Art TED Fellows

Colleen Flanigan crowdsourced her haircut at TEDGlobal

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Colleen Flanigan, the coral reef sculptor and TED Senior Fellow, didn’t have time to get a haircut before TEDGlobal back in June. So in the spirit of the conference, themed ‘Radical Openness,’ she crowdsourced one instead, letting dozens of conference-goers each take one snip of her hair. (Wired UK hailed the stunt as one of the 10 offstage highlights of the conference.) Now that it’s been a couple of weeks, we checked in with Colleen to see how she feels now about her new ‘do.

Colleen Falnigan crowdsources her haircut

How are you feeling about your crowdsourced haircut?

I feel light and loved with the letting go. I carry intimate memories with scissors in this careful, haphazard hairdo. Plus, on a practical note, it is warm here in Portland and nice for summer. The long, personal control pieces in the front are actually at least 2 inches “too long,” but still yet to be snipped. A friend told me today after running, “I hope you won’t take this the wrong way, but this piece in the back needs some help.  It looks a bit like a Holocaust survivor, and I’m not sure you want that.” Probably not, but the weird thing is, I almost want to hand the scissors to people on the street. The pruning process is more intriguing to me right now than the product.

You made a notebook documenting each snip. What are your plans for these clippings?

While Project Snip was happening, I told people I would use some of the hair in TED Senior Fellow Suzanne Lee’s BioCouture vegetable leather, and some in my next alter ego’s headdress/”hair.” But now, to come clean, I am so enamored with the book and the way people signed personal notes — their names and their unique snips — I am tempted to keep the book intact and, for the other projects, to use hair from a previous cut, since I always keep cut hair in bags as a creative resource. Hopefully the TED community will understand and is not is not too attached to the vision of their pieces growing into living clothing or a customized character wig.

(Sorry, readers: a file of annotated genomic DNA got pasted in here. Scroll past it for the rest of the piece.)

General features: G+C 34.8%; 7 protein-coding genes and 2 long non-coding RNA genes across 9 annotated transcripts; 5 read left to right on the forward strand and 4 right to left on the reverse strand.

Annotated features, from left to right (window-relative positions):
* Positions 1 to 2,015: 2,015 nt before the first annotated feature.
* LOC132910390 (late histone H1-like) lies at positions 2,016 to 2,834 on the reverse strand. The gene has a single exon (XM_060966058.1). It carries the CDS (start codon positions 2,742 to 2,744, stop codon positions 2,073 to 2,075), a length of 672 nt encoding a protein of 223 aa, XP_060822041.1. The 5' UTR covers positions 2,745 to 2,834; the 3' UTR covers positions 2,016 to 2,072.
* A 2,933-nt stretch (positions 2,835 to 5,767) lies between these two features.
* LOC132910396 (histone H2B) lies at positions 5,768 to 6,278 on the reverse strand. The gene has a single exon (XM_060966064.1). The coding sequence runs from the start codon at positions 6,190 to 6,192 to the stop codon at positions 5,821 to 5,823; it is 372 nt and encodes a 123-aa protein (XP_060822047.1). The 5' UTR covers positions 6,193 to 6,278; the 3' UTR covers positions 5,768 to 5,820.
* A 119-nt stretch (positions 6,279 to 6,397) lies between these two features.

Do you have any thoughts you’d like to share as a graduating Senior Fellow?

I had never before in my life been around so many people for such an intense stretch of time as at the TED conferences. Before becoming a Fellow, I spent longer stretches of time in solitude, or at least in times of mental contemplation, perhaps a feeling of isolation, or -– how do you say -– offline repose? Now, in the stream of “Ideas Worth Spreading,” I feel that I am in a new phase of my life and very excited to see where all these new international, interdisciplinary relationships and connections I’ve been so happy and fortunate to make will lead over the years.

Collaborations are happening everywhere I go. The webs and threads of intersecting thought and people are multiplying as a result of my immersion with TED attendees and Fellows over the past four years. You know when you watch dough rise? TED is like the yeast starter. Every time you look at the dough, it’s hard to believe how much and quickly it expands. It’s always a kind of miracle. I guess TED makes hearty, dense and tasty bread.

What are you up to next?

At the moment, I am designing some new models for Living Sea Sculptures and awaiting news about coral and oyster restoration projects.  And Brent Hartwig -– a friend I met through TED Fellow Sarah Jane Pell –- and I are discussing how to integrate Biorock® coral habitat into his human ocean habitats. I am applying for some residencies in New York City that unite art, science, and technology, which would focus my energy on developing a multimedia, interactive exhibit uniting human health and coral health through sensors and breathing in a visceral personal way I hope will illuminate a universal truth about our interdependence. I see this installation in my mind, I write about it and feel its purpose. Now I want to make it with the team to see what happens, what we learn and discover as it unfolds. It grips me as an idea worth making.

The crowdsourced haircut

See more photos of Project Snip on Colleen’s Flickr page.